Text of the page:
Just as everybody is an individual, so every individual has his own unique genetic code. This code is carried by DNA molecules in every cell of your body. A very tiny sample is sufficient to produce a result.

It is said every criminal leaves something of himself at the scene of a crime. It is believed that four out of five people are secretors; Their body fluids, sweat, saliva, semen all contain antibodies which readily identify their blood types. In such cases sweat on clothes examined under a microscope can be matched with samples taken from a victim. Advances in DNA technique continue rapidly and are accepted world wide.

How Much is too Much?
Technical jargon, gory death details, or a dry monologue on local history or architecture - unless tied in with the story - are boring. Sure it forms part of your research, but no matter how well equipped you may be to cite the deeper side, it might be better to leave well alone. A hint of knowledge like good seasoning is enough to flavour your tale, too much and the reader will turn off.

One good example of this is the morgue. To most it is a place of mystery and death. We all know it is full of dead bodies, how much more do we need to know? If your story requires more, there are good web-sites and all city morgues have a public relations section to assist you in obtaining further details as part of your story’s research, but usually your reader does not need a detailed forensic analysis.

All writers will research, research, research their topic; be it a means of murder, weapons from an ancient war club to a high power rifle or a bow and arrow, a exotic location, beating an electronic alarm system into the Art Gallery or how to forge bank notes, a mystic Roman curse causing the members of a family to die before turning 30.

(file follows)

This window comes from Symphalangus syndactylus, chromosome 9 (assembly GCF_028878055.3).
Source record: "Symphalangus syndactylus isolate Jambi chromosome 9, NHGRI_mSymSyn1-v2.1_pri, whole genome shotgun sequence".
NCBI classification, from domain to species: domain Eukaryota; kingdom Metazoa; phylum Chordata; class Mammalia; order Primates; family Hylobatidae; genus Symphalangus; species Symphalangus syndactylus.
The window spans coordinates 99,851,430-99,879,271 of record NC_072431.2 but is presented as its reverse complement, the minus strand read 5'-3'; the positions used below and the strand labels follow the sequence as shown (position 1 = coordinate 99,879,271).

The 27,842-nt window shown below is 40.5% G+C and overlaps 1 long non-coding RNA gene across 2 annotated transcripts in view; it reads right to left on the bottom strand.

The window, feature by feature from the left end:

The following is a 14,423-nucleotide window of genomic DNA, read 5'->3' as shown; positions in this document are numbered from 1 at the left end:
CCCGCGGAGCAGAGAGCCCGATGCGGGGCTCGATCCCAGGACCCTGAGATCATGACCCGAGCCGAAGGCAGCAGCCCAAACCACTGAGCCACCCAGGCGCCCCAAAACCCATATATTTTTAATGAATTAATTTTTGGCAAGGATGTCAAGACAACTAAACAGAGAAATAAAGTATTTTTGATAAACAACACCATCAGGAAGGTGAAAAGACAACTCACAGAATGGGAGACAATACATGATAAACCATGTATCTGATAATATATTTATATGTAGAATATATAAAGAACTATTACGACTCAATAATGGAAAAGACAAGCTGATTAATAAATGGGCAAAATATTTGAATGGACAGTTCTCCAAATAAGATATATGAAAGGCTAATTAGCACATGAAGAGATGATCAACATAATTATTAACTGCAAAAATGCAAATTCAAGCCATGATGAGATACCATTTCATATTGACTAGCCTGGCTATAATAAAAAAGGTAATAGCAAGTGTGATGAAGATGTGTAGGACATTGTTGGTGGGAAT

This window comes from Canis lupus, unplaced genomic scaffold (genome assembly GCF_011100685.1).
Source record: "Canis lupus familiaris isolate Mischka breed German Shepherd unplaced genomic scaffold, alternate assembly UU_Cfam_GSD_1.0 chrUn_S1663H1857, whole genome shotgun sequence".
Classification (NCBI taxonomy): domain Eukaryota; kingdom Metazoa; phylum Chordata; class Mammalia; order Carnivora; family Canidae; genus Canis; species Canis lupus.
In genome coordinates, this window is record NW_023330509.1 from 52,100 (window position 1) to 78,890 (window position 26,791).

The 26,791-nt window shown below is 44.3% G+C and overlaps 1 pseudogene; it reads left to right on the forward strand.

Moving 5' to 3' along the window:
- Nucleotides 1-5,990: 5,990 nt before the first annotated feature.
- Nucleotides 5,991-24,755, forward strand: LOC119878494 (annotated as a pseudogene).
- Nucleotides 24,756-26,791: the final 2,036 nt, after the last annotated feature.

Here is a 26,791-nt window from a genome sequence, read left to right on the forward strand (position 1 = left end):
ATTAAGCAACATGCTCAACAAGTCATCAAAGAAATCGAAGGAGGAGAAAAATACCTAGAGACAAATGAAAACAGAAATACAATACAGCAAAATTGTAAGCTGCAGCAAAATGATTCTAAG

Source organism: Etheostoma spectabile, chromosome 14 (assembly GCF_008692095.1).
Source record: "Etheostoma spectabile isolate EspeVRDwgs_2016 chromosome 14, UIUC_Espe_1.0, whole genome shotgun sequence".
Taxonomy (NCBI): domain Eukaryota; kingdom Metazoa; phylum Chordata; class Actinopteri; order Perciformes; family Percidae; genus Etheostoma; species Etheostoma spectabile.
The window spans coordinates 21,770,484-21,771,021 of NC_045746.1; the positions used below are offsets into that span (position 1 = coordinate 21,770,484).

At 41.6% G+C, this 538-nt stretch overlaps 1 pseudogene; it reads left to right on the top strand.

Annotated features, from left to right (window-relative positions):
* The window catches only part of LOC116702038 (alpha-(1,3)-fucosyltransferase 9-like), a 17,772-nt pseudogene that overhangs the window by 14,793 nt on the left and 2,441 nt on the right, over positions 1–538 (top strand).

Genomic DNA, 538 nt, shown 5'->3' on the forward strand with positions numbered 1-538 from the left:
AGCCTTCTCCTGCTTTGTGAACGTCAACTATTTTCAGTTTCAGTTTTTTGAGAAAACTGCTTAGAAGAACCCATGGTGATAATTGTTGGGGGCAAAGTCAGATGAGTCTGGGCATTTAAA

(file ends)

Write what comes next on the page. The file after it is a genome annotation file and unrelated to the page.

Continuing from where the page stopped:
These are the type of details you may collect but need not pass on in full to your reader. This knowledge assists you in the writing of a well rounded story.  With facts in your armoury you will be confident and your reader will find the story believable, suspending their own belief willingly to reach the climax all the time wanting to know more, but being mindful that this is still FICTION.

A word of warning
Many a writer has become so immersed in the research treadmill, that they have abandoned the story. Knowledge is fascinating and research addictive, do not allow it to become your excuse to stop writing.

Keep feeding your lively imagination to benefit your writing until we meet again to Create more Crime and Mystery.

This article is the sole property of the author. It is produced here with the author's permission.  The unauthorized use or reprinting of an article is illegal, and will be prosecuted at the discretion of the author.


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About the Writer:

Sue Raines is a freelance writer and playwright. Having turned her talents to crime and mystery writing Sue has found a niche in teaching the genre. Other works include articles, book reviews and short stories published in magazines and anthologies. A member of Partners in Crime Sydney, she is also an avid reader of crime and mystery fiction.